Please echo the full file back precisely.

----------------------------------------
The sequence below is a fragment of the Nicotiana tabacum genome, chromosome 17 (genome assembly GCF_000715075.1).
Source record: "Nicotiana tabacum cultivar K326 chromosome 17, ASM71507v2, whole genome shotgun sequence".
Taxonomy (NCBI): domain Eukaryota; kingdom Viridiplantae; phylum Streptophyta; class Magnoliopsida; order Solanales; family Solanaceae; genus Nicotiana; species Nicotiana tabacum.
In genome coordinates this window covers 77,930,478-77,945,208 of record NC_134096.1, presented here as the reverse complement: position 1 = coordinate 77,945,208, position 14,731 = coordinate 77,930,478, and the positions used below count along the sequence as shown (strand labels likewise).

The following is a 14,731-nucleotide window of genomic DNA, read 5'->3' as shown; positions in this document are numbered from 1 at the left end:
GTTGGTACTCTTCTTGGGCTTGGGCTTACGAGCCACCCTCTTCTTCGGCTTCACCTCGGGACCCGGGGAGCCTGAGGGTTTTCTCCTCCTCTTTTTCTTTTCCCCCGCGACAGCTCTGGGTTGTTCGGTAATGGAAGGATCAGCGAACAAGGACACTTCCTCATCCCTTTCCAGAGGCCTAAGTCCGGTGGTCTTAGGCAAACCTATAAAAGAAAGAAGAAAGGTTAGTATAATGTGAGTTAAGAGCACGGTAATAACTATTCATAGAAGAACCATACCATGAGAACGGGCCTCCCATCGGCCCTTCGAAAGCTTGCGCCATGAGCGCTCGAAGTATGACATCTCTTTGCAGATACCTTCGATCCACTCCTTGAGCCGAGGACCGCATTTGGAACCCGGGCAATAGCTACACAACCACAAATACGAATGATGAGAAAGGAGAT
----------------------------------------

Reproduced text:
The sequence below is a fragment of the Nicotiana tabacum genome, chromosome 17 (genome assembly GCF_000715075.1).
Source record: "Nicotiana tabacum cultivar K326 chromosome 17, ASM71507v2, whole genome shotgun sequence".
Taxonomy (NCBI): domain Eukaryota; kingdom Viridiplantae; phylum Streptophyta; class Magnoliopsida; order Solanales; family Solanaceae; genus Nicotiana; species Nicotiana tabacum.
In genome coordinates this window covers 77,930,478-77,945,208 of record NC_134096.1, presented here as the reverse complement: position 1 = coordinate 77,945,208, position 14,731 = coordinate 77,930,478, and the positions used below count along the sequence as shown (strand labels likewise).

The following is a 14,731-nucleotide window of genomic DNA, read 5'->3' as shown; positions in this document are numbered from 1 at the left end:
GTTGGTACTCTTCTTGGGCTTGGGCTTACGAGCCACCCTCTTCTTCGGCTTCACCTCGGGACCCGGGGAGCCTGAGGGTTTTCTCCTCCTCTTTTTCTTTTCCCCCGCGACAGCTCTGGGTTGTTCGGTAATGGAAGGATCAGCGAACAAGGACACTTCCTCATCCCTTTCCAGAGGCCTAAGTCCGGTGGTCTTAGGCAAACCTATAAAAGAAAGAAGAAAGGTTAGTATAATGTGAGTTAAGAGCACGGTAATAACTATTCATAGAAGAACCATACCATGAGAACGGGCCTCCCATCGGCCCTTCGAAAGCTTGCGCCATGAGCGCTCGAAGTATGACATCTCTTTGCAGATACCTTCGATCCACTCCTTGAGCCGAGGACCGCATTTGGAACCCGGGCAATAGCTACACAACCACAAATACGAATGATGAGAAAGGAGAT